A tame, dumbed-down, PG-rated version of 1996's "Welcome to the Dollhouse"
with a revenge plot thrown in for good measure, "Max Keeble's Big Movie"
is an obnoxious comedy for pre-teen audiences that tries to be both heartfelt
and crudely wacky. It fails miserably on both counts, while offering up
a collection of adult characters so mean-spirited and unredeeming that
they sink the whole production.
On his first day of 7th grade, 12-year-old Max Keeble (Alex D. Linz) is
determined to enter into junior high school with a fresh start and a
newfound popularity. It immediately doesn't turn out as he had hoped,
with the school bully Troy McGinty (Noel Fisher) choosing Max as his
first victim of the new school year. With only two loyal, equally outcast
friends, Megan (Zena Grey) and Robe (Josh Peck), Max has a slew of people
in his life determined to make things tough on him, including the inept
school principal (Larry Miller) and a demented ice cream truck man (Jamie
When his parents (Robert Carradine, Nora Dunn) abruptly announce that they
will be moving to Chicago at the end of the week, Max decides to get
back at all of the people who have wronged him. His problems thicken
when, following a job well done, his parents decide to stay where they
are, leaving Max in a whole lot of trouble with his classmates and teachers.
"Max Keeble's Big Move," directed by Tim Hill (1999's "Muppets From Space"),
is the latest live-action Disney release that proves the studio is at
the top of their game in the animation department, but have no idea how
to make a quality family film using human actors. While the film isn't
quite as bad as 1997's "Mr. Magoo" and 1999's "Inspector Gadget," it's
still pretty crummy on a number of levels.
For the first half of the too-long 86-minute running time, nearly every
caricature who comes into contact with Max (a cute kid who simply hasn't
gotten his growth spurt yet) acts so despicably toward him it leaves an
instant bad taste in your mouth. The movie is unrealistic in the extreme;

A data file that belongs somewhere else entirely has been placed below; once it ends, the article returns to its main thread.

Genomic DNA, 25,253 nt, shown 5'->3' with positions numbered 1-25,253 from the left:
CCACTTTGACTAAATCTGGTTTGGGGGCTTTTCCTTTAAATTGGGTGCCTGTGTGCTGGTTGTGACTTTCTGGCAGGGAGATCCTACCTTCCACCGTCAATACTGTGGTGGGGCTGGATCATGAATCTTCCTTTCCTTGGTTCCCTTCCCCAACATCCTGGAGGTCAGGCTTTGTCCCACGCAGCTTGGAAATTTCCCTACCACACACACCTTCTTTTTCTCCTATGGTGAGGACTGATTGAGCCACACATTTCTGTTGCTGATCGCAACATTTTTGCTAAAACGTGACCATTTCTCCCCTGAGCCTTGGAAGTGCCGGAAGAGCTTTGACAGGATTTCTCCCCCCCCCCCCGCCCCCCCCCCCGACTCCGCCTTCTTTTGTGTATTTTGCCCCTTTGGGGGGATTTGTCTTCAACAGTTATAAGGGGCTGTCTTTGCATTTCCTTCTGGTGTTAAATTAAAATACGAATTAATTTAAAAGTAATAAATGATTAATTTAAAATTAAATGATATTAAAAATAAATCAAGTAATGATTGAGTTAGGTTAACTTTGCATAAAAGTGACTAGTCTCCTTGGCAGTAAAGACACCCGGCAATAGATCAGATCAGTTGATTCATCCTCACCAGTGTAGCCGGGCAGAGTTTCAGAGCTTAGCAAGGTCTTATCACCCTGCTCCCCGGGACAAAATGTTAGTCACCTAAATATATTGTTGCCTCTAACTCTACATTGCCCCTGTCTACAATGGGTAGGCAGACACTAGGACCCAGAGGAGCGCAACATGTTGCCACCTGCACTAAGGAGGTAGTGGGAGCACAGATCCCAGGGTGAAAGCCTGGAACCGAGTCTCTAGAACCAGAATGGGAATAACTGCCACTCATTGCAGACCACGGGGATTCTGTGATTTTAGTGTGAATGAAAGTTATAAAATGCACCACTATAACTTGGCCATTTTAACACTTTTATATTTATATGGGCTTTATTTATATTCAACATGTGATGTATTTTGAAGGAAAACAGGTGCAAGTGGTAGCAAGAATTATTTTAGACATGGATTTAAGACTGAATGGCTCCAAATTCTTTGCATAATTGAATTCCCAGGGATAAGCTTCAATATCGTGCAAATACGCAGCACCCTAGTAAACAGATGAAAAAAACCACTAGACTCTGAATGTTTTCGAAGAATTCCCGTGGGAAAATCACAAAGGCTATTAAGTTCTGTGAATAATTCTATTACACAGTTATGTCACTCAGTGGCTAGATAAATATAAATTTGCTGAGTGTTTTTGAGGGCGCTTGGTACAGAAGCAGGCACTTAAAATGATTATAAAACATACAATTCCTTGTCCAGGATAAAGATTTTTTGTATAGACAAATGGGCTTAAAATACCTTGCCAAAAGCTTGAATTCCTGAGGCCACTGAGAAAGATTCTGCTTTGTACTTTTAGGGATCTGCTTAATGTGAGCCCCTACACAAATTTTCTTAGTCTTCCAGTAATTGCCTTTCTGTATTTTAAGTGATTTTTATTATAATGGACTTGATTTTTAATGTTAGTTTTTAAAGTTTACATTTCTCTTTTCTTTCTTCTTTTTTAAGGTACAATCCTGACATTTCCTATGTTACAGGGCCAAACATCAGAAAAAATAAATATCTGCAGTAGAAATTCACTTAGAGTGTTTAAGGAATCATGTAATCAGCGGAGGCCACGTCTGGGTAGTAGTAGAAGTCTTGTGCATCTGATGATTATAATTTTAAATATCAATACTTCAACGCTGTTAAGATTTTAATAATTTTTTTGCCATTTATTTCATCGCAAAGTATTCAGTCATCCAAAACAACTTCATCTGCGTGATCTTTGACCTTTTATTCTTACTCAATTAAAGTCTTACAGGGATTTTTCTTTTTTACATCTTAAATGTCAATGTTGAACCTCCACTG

with teachers and faculty (save for the sweet-natured chemistry teacher,
played by Amber Valletta) who taunt, berate, and are just plain nasty
to the students, the school is portrayed as a place you wouldn't wish
your worst enemy to have to attend.
By the time Max begins his reign of revenge, the film has resorted to one
obligatory, unfunny scene after the next, from a squirrel that attacks
the principal, to a neverending cafeteria food fight that serves no purpose
to anything that has come before or comes after. A subplot involving the
nasty ice cream truck man who is always trying to run down the bicycle-riding
Max is preposterous and takes up far too much screen time, even for a
movie like this.
Alex D. Linz (2000's "Bounce"), along with young co-stars Zena Grey (2001's
"Summer Catch") and Josh Peck (2000's "Snow Day"), bring natural charm
and energy to their parts, far more than the particular film deserves.
Linz, somewhat of an acting veteran at only 12, has to carry the entire
picture (he's in every scene), and he does so with reasonable aplomb.
Perhaps one day he will get the types of roles worthy of his charisma.
Newcomer Brooke Anne Smith, as 9th-grader Jenna, whom Max has an irresistible
crush on, is also fine, although one must question the exploitation
factor of a character whose every entrance is accompanied by Britney
Spears' "Baby One More Time."
In the adult department, only Amy Hill (2000's "Next Friday"), as the
principal's feisty assistant, shows any sort of humor or class. She is
basically doing a rendition of Edie McClurg's superior character from
1986's "Ferris Bueller's Day Off," but at least she's entertaining. As
for everyone else, the usually good Larry Miller (1999's "10 Things I
Hate About You") is perfectly dreadful as the conniving principal; Robert
Carradine (2001's "Ghosts of Mars") and Nora Dunn (2001's "Heartbreakers")
play Max's one-dimensional parental units; and Jamie Kennedy (of the
"Scream" series) is slumming it as the loony ice cream vendor.
"Max Keeble's Big Move" is the exact type of assembly-line product that
gives family films a bad name. Nothing present even partially resembles
the way real life is, and its sudden attempt at offering a moral to the
story during the finale feels preachy and lame. Young kids may like the
movie as a whole (others stay far away), but it is guaranteed that no
audience member, young or old, will be able to relate to it.
Copyright © 2001 Dustin Putman